Joyce Glasser reviews Sicario (October 9, 2015), Cert. 15, 121 min.
Like Zero Dark Thirty, Sicario is a political thriller that demonstrates how the US has to compromise its principles to beat its enemies at their own game and contain the barbarians at the gate. In this visceral and totally engrossing, but ultimately one-dimensional drama, the proverbial gate is the lawless border between Arizona and Mexico. Like Canadian Director Denis Villeneuve’s previous film Prisoners (2013), the drama is enhanced by Roger Deakins’ stunning cinematography and exacting camerawork and the steely, atmospheric music by Icelandic composer Jóhann Jóhannsson.
The idealistic, but tough Arizona FBI agent Kate Macer (Emily Blunt) and her protective, by-the-book partner and ex-lawyer Reggie Wayne (Daniel Kaluuya) feel helpless as cartel-sponsored carnage creeps into the comfortable suburbs of Arizona. Macer is in charge of the state’s Kidnap Response Unit, but she and her boss Dave Jennings (Victor Garber) are aware that, increasingly, their kidnap victims are mutilated bodies and the perpetrators are faceless, nameless cartels.
Even Kate and Reggie, however, are shocked and repulsed when their team raid a certain suburban house in the film’s opening scenes. Kate narrowly escapes death by killing a gunman hiding in a room, but the bullet holes in the wall expose a horrific secret. Kate escapes death again when she exits a structure seconds before it explodes the bomb killing members of her team.
Jennings summons Kate into a top secret meeting where she is introduced to Matt Graver (Josh Brolin), a Department of Justice adviser who knows what buttons to push to keep Kate in line – and he doesn’t mince words. ‘You know you’re not stopping anything in Phoenix’, he tells her with a blunt honesty she cannot ignore. ‘You’re just sweeping up the mess.’
Graver is heading an elite team to track down the real source of the mayhem, focusing on cartel boss Manuel Diaz (Bernardo Saracino). While Kate is suspicious of her superiors’ motives for including her, given her lack of cartel experience, she is eager to track down those responsible for the murder of her men. Kate insists that Reggie be involved, although Graver is weary of his legal background. To soften the blow, Graver tells Kate they are going to El Paso, when in fact, they are heading for what is one of the most violent cities in the world, Juárez.
The opening raid scene is so powerful that despite a tense and brilliantly directed scene at the border crossing at Juárez, Villeneuve and script writer Taylor Sheridan have nowhere to go from there. The script is dramatic and riveting, but it has no depth and no metaphorical undercurrent. So Villeneuve does what any good director would do: He introduces Benicio Del Toro as the ambiguous, romantic hero, the eponymous Sicario, which, south of the border, means hitman.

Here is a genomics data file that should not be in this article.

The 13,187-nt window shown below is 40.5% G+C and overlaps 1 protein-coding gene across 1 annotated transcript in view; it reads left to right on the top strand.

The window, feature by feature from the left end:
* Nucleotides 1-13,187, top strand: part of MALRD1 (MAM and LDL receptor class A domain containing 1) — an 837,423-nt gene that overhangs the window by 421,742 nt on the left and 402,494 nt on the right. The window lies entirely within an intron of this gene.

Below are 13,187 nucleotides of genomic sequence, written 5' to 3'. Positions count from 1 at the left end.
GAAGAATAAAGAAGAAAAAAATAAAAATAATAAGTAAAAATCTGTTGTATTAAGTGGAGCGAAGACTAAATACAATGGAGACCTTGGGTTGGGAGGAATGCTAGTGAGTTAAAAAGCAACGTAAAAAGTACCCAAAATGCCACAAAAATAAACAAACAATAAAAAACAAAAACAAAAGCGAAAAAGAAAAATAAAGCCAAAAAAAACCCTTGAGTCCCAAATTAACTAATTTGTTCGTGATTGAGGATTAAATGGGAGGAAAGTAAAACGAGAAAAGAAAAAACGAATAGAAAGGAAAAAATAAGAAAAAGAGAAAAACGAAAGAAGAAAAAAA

Alejandro takes a seat on Graver’s private plane in an off-white jacket, shirt and tie and dark shades. Turning to Kate, he asks, ‘Ever been to Juárez?’ as though it’s a new restaurant. It’s a great opening line. Kate looks with alarm at Graver. ‘I thought you said we were going to El Paso?’ From that moment on, Kate realises she cannot trust anyone but Reggie as she struggles to find the balance between professional integrity and justice.
But although this is Kate’s journey, Del Toro dominates the film with his own back story and hidden agenda. Attracted to, and repelled by Alejandro in equal measure, Kate tries to find out who he is. A former public prosecutor in Colombia whose wife and daughter were butchered in the drug wars, Alejandro stays in the shadows as a highly paid government adviser, under no one’s control. Like Kate, Alejandro is after justice, but his takes the form of a very personal and deadly form of revenge. While he helps Graver extract the whereabouts of Manual Diaz from a top man captured in Juárez, Alejandro uses the FBI’s operation to go after someone more powerful than Diaz.
Del Toro won an Academy Award, BAFA and Screen Actors Guild Award for his breakthrough role in Traffic, another illegal drug trade movie, 15 years ago and has been looking to repeat this success ever since. Alejandro is a different character from Traffic’s Javier Rodriquez, but Del Toro plays him in a similar manner: He’s the epitome of cool and his sex appeal comes from that, rather than from the ambiguous, and not altogether wholesome, character he plays. He uses his charisma and knows that a little goes a long way. In order to sustain the mystery of Alejandro throughout the film, he also knows that less is more. A man of few words, Alejandro communicates with his eyes and the force of his body.
Against such animal magnetism, there is nothing Blunt can do. The big surprise is Daniel Kaluuya’s Reggie who introduces much needed comic release into the film and, while pushed into the margins of the action, defiantly re-emerges to hold his own against Brolin’s hard line tactics.
You can watch the film trailer here: